Feeding rate of self-stratifying MFC systems
Small rectangular stack: 0.25 L, six separators (M0.25–6)
Normalised to the total displacement volume of 250 mL, this stack of a simple design was characterised by a high power density of ≈14 W/m3 at ≈380 mV (Fig. 3). The implementation of a fuel-based biotechnology implies that the feeding rate is adapted so that steady-state conditions are maintained in terms of power. After 1 week, the M0.25–6 reached steady power production levels under semi-continuous feeding (replenishment of media once every day). The M0.25–6 was then subjected to various feeding rates by connecting an automated feeding system (pump + timer). As discussed below, the semi-continuous flow was not adapted to the design of the MFC.
In this line of experiments, four feeding regimes were implemented, which were empirically determined, and also were subject to practical considerations (i.e. continuous pump flow vs a single exchange of liquid volume). Both the 3 and 6-h pulse-feeding regimes were characterised by a stable absolute power output of ~2 mW (Fig. 4). The drop in power, observed between days 2 and 4 was in fact due to a mechanical failure in the form of blockage and concomitant “drowning” of the cathode (i.e. fully exposed to the liquid bulk instead of being partially exposed to O2). When the 12-h regime was introduced, power levels dropped, which suggested that the supply rate was not sufficient to support stable output. However, results from the 24-h regime contradicted this because steady-state power output conditions were observed, indicating that daily replenishment of the medium was sufficient (Fig. 4). This suggests that the limitation observed under the 12-h regime was due to some factor other than the pulse-feed rate. The flow rate of the pump could not exceed 20 mL min−1, and the replacement of the whole electrolyte occurred only after 12 min 30 s. Conversely, the 24-h regime was done manually with the removal of all the electrolyte prior to replenishment. Therefore, the results tend to confirm that a flow rate of 20 mL min−1, even if 250 mL was pumped in, was insufficient to obtain a homogeneous replacement of the electrolyte, resulting in a power-output limitation. Because of this heterogeneous mixing, some-to-most of the “fresh” added fuel was leaving the system without being consumed, and as spent fuel accumulated towards the bottom of the column, such as in natural stratified bodies (i.e. meromictic water column, lakes). Under the 24-h pulse-feed regime, the system was able to reach higher absolute power of ~3.8 mW (Fig. 4). These results emphasise that this MFC system requires a pulse-feed regime with a high flow rate (>20 mL min−1) in order to ensure homogeneous replenishment of the electrolyte. However, understanding better the feedstock replenishment rate, as suggested by the need of thorough mixing, requires further investigation.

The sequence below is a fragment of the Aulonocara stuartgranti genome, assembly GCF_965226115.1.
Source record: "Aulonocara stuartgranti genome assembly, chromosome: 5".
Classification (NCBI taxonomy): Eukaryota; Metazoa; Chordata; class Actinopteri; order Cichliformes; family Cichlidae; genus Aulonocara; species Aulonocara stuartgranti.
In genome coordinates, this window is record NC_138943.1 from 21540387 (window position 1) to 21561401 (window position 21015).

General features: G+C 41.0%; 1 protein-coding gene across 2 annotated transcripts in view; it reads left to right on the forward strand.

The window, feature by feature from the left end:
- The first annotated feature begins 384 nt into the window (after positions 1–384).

Larger stack: M5–21 and M5–11
Based on the above and in order to have a homogeneous mix of the electrolyte, the syphon principle was employed, which provided a fixed quantity in bursts of high flow rate (≈4 L min−1). The syphon mechanism would also allow the whole system to better adapt to variations in inflow rates thus ensuring a consistent supply of fuel (urine).
A polarisation sweep was performed on the stack (Fig. 5a), and the maximum power point was higher (≈20 mW) than the output produced (≈11 mW) during stable running conditions (Fig. 5b) under the equivalent load (9 Ω). In preparation for the polarisation run, the system was allowed to settle under open-circuit conditions as fresh urine was fed into the stack. The polarisation sweep only lasted 4 h, which was half the hydraulic retention time (HRT) of the stack under running conditions. Therefore, it is safe to assume that the nutrients were not depleted by the end of the polarisation experiment. In addition, results from the M0.25–6 stack indicate that the 8-h HRT, under which the M5–21 stack was operated, should have been sufficient for stable current production. Therefore, it was hypothesised that the discrepancy between the power produced under polarisation compared to that under running conditions was due to an insufficient mixing of the fuel.